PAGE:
Lake Powell Dam Plumbing Issues Threaten Western Water Supply: 2024 Crisis 

The Glen Canyon Dam holds back Lake Powell. As the lake’s level has plummeted to historic lows, some concerns that wear on dam’s infrastructure, originally designed to manage high water levels, could significantly disrupt the flow of the Colorado River. 

Conservation groups are urgently calling for changes to the management of Lake Powell, the nation’s second largest reservoir, following the alarming discovery of damaged plumbing within the dam that contains it. 

The damage affects Glen Canyon Dam’s “river outlet works,” a crucial set of small tubes located near the bottom of the dam. These tubes were originally designed to release excess water when the reservoir was nearing full capacity. 

The reservoir is currently only 32% full, severely impacted by climate change and constant demand. Water experts fear that the river outlet works may soon become the sole method to transfer water from Lake Powell, located in far northern Arizona, to the Colorado River. However, they are concerned that damage to these tubes could hinder the ability to use them regularly. 

This is the latest development in the ongoing saga of Glen Canyon Dam, which has already been a focal point of concern about the shrinking Colorado River, even before the damaged pipes were discovered. Water experts fear that Lake Powell could drop so low that water would be unable to pass through the hydropower turbines, which generate electricity for about 5 million people across seven states. If the water levels drop, it could prevent any water from passing through the dam at all, keeping it out of the Grand Canyon just downstream of Lake Powell.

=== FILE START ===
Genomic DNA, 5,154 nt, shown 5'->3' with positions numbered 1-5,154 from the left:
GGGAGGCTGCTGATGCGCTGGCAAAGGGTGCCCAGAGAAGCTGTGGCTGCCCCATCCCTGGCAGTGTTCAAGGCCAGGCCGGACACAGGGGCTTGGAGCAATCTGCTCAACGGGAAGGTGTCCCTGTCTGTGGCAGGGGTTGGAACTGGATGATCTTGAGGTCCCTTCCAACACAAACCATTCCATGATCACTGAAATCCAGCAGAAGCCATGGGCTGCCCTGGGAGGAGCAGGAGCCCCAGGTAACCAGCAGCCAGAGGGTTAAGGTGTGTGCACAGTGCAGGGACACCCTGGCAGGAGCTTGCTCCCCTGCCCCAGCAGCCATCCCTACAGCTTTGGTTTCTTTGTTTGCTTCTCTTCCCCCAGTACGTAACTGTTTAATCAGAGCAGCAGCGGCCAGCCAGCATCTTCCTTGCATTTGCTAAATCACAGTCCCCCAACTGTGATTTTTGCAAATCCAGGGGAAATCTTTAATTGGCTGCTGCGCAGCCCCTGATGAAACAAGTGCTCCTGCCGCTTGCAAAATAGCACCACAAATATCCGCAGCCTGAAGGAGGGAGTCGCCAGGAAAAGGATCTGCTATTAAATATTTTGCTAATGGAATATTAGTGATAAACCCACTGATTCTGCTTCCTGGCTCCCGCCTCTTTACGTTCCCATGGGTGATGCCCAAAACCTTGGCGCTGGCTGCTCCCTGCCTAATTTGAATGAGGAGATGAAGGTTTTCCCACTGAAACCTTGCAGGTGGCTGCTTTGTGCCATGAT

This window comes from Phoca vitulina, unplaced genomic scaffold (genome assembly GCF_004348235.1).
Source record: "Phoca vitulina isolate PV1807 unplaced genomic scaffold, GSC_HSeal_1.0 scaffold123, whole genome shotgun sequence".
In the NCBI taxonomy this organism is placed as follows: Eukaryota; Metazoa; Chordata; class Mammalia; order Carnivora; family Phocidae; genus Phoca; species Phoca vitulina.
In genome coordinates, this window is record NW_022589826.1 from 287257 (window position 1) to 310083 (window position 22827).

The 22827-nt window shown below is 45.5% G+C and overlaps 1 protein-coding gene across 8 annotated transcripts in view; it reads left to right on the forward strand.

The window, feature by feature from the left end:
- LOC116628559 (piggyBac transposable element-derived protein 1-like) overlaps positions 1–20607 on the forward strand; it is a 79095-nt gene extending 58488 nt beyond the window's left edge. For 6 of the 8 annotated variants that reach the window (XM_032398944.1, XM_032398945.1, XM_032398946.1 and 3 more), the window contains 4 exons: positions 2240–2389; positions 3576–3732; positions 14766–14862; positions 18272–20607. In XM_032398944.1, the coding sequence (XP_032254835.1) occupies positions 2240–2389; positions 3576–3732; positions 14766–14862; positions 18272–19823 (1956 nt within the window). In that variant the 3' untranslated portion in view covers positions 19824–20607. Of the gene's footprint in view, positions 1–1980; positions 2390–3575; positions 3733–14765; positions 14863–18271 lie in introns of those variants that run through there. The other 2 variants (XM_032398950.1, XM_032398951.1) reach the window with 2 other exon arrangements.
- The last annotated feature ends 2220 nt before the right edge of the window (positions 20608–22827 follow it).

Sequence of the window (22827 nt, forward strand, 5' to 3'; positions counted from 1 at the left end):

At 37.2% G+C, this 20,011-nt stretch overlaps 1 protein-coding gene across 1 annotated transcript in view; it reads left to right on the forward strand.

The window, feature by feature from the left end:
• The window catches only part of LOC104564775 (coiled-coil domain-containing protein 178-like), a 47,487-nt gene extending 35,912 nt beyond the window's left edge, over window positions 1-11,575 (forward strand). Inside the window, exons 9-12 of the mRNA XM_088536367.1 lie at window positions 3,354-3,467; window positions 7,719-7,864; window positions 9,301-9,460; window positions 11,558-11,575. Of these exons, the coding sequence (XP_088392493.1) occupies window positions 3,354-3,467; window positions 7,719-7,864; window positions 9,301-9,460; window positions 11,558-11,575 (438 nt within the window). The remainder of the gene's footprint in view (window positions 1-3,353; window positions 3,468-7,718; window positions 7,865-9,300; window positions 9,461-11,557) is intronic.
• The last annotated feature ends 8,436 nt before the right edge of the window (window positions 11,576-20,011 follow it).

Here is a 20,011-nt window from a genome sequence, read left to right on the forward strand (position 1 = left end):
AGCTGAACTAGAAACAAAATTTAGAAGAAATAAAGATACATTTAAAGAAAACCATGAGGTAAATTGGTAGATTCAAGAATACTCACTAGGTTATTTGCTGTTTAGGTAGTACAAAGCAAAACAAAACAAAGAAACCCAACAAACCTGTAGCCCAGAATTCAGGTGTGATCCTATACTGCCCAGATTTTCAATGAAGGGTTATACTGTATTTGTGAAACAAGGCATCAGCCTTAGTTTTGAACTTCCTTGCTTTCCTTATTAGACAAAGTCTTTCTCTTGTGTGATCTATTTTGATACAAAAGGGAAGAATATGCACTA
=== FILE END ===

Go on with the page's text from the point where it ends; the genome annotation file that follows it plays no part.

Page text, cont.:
The threat of that reality has led advocacy groups to ring the alarm.

This situation poses a significant threat to our water delivery system,” stated Eric Balken, executive director of the Glen Canyon Institute. “This is a significant infrastructure issue, that impacts water is management across the entire basin.” 

The recent damage to the outlet works is the result of a process known as “cavitation.” It happens when tiny air bubbles in the water burst while moving through the dam’s plumbing. That implosion is enough to generate shock waves that tear away small chunks of protective coating insides the pipes. 

In recent years, the outlet works have been used to release temporary bursts of water designed to enhance ecosystems in the Grand Canyon. The cavitation damage was discovered during pipe inspections following a series of these planned water bursts in April 2023. 

In an informational webinar last month, Reclamation officials explained that the damage was not due to a single event, but had developed gradually over time. 

Nick Williams, Upper Colorado River power manager for the Bureau of Reclamation, stated that cavitation damage becomes more likely when reservoir levels are low. 

The river outlet works can still carry water, but will require repairs, such as a fresh coating of epoxy which is scheduled for either later this year or early 2025. 

Legal risk and threats to fish.

Even with a fully operational river outlet works system, these pipes can handle only a limited amount of water. If the outlet works become the sole method for passing water through the dam, Upper Basin states of the Colorado River’s, Colorado, Wyoming, New Mexico, and Utah – could fail to meet a longstanding legal obligation to deliver a specified amount of water to their downstream neighbors each year. 

The Colorado River Compact, a 1922 legal agreement that forms the modern foundation of water management in the arid West, requires the Upper Basin to pass 7.5 million acre-feet of water annually to the Lower Basin states of California, Arizona and Nevada each year.